A big change with the carbon offerings from Guerrilla Gravity is that they make one front triangle (in four sizes) for all of their full-suspension bikes. So the front triangle on the 120mm-travel Trail Pistol we ordered is identical to the front triangle on a 145mm-travel Smash or 160mm-travel Megatrail. This is pretty clearly one of the ways that they keep costs down, but it also makes things easily interchangeable.
And Guerrilla Gravity embraces that interchangeability — turning a Trail Pistol into a Smash is as easy as ordering a seatstay kit ($445), a longer-stroke rear shock ($500-ish), and a longer-travel fork (cheap option: $40 air shaft kit). In other words, you can effectively have two separate bikes for the price of 1 ¼ bikes. That’s pretty neat.
One potential downside of that interchangeability is that the frames aren’t that light. On my scale, my test rig weighs in at 30.8 lbs (14 kg) without pedals. While that’s par for the course with a longer-travel bike, it’s a bit porky for a carbon-framed shorter-travel bike. It’s also worth noting that our measured weight is about 2.5 lbs heavier than the “estimated weight” listed on Guerrilla Gravity’s website. Some of that difference comes down to the tires (I upgraded the tires on my test rig to a 2.5” DHF and 2.3” DHR II, but the stock build comes with 2.4” Rekons, which are lighter). But even accounting for the tires, the bike is still a fair amount heavier than the numbers Guerrilla Gravity is stating.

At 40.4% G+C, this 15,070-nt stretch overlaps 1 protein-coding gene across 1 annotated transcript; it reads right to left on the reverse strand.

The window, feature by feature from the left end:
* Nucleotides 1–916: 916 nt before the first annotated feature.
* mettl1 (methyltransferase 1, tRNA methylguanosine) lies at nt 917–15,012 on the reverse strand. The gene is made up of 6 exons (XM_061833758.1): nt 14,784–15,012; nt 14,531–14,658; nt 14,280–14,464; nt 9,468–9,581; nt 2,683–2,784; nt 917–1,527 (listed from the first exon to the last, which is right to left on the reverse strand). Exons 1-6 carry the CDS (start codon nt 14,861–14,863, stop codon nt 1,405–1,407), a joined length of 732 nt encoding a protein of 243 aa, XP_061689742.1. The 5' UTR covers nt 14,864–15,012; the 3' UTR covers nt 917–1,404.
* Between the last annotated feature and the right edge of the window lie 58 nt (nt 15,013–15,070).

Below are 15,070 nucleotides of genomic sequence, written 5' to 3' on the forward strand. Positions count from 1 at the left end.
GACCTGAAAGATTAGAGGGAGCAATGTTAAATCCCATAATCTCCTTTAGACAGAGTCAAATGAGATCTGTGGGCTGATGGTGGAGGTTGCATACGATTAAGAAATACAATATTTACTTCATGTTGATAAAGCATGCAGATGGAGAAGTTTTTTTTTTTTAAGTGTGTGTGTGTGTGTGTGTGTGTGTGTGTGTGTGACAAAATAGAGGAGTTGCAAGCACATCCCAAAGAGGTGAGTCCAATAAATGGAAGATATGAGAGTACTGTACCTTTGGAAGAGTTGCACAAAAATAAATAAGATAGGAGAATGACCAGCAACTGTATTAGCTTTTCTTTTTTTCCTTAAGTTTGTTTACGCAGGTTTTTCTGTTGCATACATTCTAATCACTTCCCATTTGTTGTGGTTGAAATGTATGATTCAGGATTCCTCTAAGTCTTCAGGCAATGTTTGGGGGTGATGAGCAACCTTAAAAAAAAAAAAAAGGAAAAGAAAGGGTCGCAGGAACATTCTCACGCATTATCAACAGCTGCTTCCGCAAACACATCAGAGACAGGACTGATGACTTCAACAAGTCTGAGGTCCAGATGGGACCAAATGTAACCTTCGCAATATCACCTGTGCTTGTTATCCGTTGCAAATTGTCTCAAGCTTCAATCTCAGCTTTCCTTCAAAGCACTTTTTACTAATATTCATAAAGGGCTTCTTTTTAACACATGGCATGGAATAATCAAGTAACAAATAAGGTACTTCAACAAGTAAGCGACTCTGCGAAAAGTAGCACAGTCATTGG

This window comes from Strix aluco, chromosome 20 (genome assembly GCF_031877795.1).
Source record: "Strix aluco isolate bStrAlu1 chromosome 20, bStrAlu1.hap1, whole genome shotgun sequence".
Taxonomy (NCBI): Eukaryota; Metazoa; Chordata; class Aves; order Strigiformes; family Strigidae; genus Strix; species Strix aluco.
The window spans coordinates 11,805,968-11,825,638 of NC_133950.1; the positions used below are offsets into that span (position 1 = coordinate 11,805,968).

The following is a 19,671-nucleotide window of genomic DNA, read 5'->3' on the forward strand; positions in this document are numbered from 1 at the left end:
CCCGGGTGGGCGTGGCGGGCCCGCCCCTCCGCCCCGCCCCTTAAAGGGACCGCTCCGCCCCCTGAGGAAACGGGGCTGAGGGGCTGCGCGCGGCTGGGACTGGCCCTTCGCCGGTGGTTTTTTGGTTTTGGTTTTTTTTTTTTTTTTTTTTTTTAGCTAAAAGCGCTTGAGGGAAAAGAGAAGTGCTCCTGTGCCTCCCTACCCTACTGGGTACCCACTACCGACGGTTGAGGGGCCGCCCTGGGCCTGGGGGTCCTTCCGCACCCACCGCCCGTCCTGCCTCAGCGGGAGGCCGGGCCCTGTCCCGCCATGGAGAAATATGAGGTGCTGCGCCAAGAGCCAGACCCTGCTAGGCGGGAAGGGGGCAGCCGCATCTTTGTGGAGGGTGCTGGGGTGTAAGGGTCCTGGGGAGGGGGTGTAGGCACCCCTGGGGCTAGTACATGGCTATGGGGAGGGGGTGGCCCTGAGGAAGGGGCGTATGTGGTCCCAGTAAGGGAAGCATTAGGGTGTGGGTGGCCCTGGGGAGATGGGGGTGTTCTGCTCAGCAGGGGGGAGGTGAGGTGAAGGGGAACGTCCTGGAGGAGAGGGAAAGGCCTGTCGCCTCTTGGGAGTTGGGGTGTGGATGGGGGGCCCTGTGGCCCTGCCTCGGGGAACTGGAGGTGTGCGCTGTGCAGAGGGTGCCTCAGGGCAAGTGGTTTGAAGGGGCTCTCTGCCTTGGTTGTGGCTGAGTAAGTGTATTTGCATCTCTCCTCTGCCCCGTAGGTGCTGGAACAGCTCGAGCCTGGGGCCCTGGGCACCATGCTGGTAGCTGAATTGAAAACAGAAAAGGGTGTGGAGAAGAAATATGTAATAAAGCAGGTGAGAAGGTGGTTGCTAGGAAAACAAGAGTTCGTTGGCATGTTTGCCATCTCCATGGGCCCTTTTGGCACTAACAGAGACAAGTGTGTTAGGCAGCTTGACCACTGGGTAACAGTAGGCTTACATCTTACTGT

Size By Number
Guerrilla Gravity has abandoned traditional bike sizing, and instead offers four sizes — 1 through 4. And each frame size has a “GeoAdjust” headset, which allows for a bunch of different configurations.
The frame has a massive headtube with an insert that can be flipped around, changing the reach by about 10 mm, and Guerrilla Gravity also offers different lower cups that increase the stack by 15 mm. So really, while there are only four frames sizes, there are effectively eight frame sizes, each of which can be tweaked even further.
Guerrilla Gravity has a handy size suggester on their website where you enter your height and riding style (“all around” or “full throttle”), and it’ll suggest a frame size. I’m fairly average when it comes to height (5’9” ish) and I’m inclined to act like I’m faster than I actually am, so I picked “full throttle.” That puts me on a Size 3 frame paired with a short stem, which is what I went with.
Initial Thoughts on Sizing
The Size 3 Trail Pistol with the headset in the short orientation has a reach of 483 mm, which is by far the longest bike I’ve ever spent much time on. Compared to the size Medium Trek Slash, the reach on the Trail Pistol is over 50 mm longer. Interestingly though, the Trail Pistol’s steep 78.1° seat tube angle, paired with a short 32 mm stem, means that my saddle-to-handlebar distance is actually shorter than the Slash. So that means my seated position feels similar to most bikes I’ve owned in the past, but my standing position is much more stretched out, and thus more forward.